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James Nesbitt talks about starring on the new drama series Stan Lee's Lucky Man

James Nesbitt talks about starring on the new drama series Stan Lee's Lucky Man which begins on Friday, January 22nd at 9pm on Sky 1.

What sort of character is Harry Clayton?

He has been a detective inspector for a long time. He has a good heart and believes in doing right but has developed a serious gambling addiction, which has resulted in the loss of his home and his marriage. These issues stem from a devastating event in his childhood. Ever since, he has felt a bit guilty about his position in life and his reaction has always been to push things to the limit. Despite the fact he has a strong moral background, his methodology and his weaknesses sometimes get in the way.

What is Harry’s character trajectory as we follow him through the series?

The arc of his story is huge, a lot happens to him in the first five minutes, let alone ten hours! When we first meet him, he’s in a casino losing money and his debt is called in. He later meets the mysterious Eve [Sienna Guillory] and after Harry wins big at the roulette table, they spend the night together. The next day he wakes up with an ancient bracelet attached to his wrist, which he can’t get off. Each episode has a different story but there is a serial arc weaved through every instalment. We learn that the crimes Harry and his team are getting further and further involved in may all be linked. He starts to believe the mysterious bracelet may be able to help with his investigations but that there is a price to be paid, a yin and yang effect. That is where the Stan Lee aspect of the show comes in. It’s essentially about a flawed, modern-day hero who gets more and more entangled in this complex story.

How would you describe Harry’s relationship with his colleagues?

Suri is a detective sergeant and Harry’s number two in the Murder Investigation Squad. They have a very strong relationship as Harry has been her mentor. As Harry pushes things to the limit and begins to walk a thin line between what is legitimate and what is questionable, almost illegal, their relationship becomes fractured. I think that’s one of the most interesting things about the show, seeing how the glue between them is weakening and how their relationship reaches quite a bad state later on in the series. Harry seems to butt heads with Detective Superintendent Winter quite early on. Winter is Harry’s boss and they have history. It’s hard to gauge what he is like at the beginning  but you get that he doesn’t trust Harry because of something that happened in the past. There’s also a sense he is out to nail Harry and he believes Harry is on the wrong side of the law. Seeing two policemen with similar causes and objectives, coming from very different places and the friction that causes is so interesting.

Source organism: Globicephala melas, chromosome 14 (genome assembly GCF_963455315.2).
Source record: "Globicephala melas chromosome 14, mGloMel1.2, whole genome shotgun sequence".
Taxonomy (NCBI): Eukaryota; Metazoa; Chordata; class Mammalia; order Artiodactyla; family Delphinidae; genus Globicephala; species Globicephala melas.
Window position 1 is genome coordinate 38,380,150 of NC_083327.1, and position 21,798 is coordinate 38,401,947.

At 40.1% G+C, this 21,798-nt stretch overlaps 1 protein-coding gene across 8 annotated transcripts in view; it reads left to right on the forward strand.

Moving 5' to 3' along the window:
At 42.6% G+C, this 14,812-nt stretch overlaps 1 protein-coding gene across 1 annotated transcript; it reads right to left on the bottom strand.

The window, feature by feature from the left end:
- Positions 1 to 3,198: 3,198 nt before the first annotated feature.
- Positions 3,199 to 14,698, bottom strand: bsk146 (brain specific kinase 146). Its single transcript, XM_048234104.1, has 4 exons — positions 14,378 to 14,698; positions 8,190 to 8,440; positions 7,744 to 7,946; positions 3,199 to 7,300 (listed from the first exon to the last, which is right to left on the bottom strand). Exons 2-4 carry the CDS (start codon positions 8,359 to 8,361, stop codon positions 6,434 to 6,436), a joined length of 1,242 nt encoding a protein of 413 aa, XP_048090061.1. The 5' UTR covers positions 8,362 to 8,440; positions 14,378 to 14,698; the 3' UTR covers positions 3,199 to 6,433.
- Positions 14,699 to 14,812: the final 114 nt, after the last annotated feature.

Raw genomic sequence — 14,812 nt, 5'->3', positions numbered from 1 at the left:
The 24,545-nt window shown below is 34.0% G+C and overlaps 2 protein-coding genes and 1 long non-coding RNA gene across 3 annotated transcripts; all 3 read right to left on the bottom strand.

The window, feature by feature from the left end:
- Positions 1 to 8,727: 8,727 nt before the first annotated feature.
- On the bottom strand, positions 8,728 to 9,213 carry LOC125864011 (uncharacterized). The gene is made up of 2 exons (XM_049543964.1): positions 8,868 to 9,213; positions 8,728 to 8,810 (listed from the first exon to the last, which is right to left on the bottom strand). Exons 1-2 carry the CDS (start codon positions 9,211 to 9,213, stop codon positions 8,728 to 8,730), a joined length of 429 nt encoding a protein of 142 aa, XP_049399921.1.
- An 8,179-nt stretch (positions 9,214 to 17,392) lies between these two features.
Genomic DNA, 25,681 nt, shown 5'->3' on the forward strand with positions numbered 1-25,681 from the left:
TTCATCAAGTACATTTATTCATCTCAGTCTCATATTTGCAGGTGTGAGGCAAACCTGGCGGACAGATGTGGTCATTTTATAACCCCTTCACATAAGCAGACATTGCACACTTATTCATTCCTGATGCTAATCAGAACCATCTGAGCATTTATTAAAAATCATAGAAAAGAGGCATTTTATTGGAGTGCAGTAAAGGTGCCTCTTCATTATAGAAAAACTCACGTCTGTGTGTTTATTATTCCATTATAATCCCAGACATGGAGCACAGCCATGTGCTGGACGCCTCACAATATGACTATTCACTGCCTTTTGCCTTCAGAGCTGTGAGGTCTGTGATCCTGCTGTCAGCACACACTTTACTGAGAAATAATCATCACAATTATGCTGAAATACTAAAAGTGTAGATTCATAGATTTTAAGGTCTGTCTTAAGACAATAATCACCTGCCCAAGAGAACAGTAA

What do you think of Harry’s policing methods?

Within this genre, it’s not a huge surprise that Harry is a maverick but brings a human element to it. Everything he does has an element of risk to it, but where his story differs most from those of other cops is the gambling aspect, and of course when the story develops and we see the bracelet begin to make more sense to him.